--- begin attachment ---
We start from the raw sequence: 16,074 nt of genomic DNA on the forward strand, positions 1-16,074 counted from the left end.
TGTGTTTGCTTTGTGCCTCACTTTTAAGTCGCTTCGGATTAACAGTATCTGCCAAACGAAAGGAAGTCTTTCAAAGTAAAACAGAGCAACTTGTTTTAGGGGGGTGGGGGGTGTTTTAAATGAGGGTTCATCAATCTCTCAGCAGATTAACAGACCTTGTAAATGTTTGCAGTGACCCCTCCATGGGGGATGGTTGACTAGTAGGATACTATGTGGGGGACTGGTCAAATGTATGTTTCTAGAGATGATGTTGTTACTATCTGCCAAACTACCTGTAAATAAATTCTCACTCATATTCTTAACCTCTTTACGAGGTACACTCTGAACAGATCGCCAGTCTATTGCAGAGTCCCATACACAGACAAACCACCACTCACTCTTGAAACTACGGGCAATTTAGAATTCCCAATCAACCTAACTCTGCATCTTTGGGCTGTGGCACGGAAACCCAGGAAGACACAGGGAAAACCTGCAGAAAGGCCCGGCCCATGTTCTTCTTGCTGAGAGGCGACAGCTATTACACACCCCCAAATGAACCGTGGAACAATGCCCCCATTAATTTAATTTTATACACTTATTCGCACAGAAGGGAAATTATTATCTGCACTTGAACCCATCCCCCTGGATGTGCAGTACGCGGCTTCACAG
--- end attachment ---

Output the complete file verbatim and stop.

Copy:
We start from the raw sequence: 16,074 nt of genomic DNA on the forward strand, positions 1-16,074 counted from the left end.
TGTGTTTGCTTTGTGCCTCACTTTTAAGTCGCTTCGGATTAACAGTATCTGCCAAACGAAAGGAAGTCTTTCAAAGTAAAACAGAGCAACTTGTTTTAGGGGGGTGGGGGGTGTTTTAAATGAGGGTTCATCAATCTCTCAGCAGATTAACAGACCTTGTAAATGTTTGCAGTGACCCCTCCATGGGGGATGGTTGACTAGTAGGATACTATGTGGGGGACTGGTCAAATGTATGTTTCTAGAGATGATGTTGTTACTATCTGCCAAACTACCTGTAAATAAATTCTCACTCATATTCTTAACCTCTTTACGAGGTACACTCTGAACAGATCGCCAGTCTATTGCAGAGTCCCATACACAGACAAACCACCACTCACTCTTGAAACTACGGGCAATTTAGAATTCCCAATCAACCTAACTCTGCATCTTTGGGCTGTGGCACGGAAACCCAGGAAGACACAGGGAAAACCTGCAGAAAGGCCCGGCCCATGTTCTTCTTGCTGAGAGGCGACAGCTATTACACACCCCCAAATGAACCGTGGAACAATGCCCCCATTAATTTAATTTTATACACTTATTCGCACAGAAGGGAAATTATTATCTGCACTTGAACCCATCCCCCTGGATGTGCAGTACGCGGCTTCACAG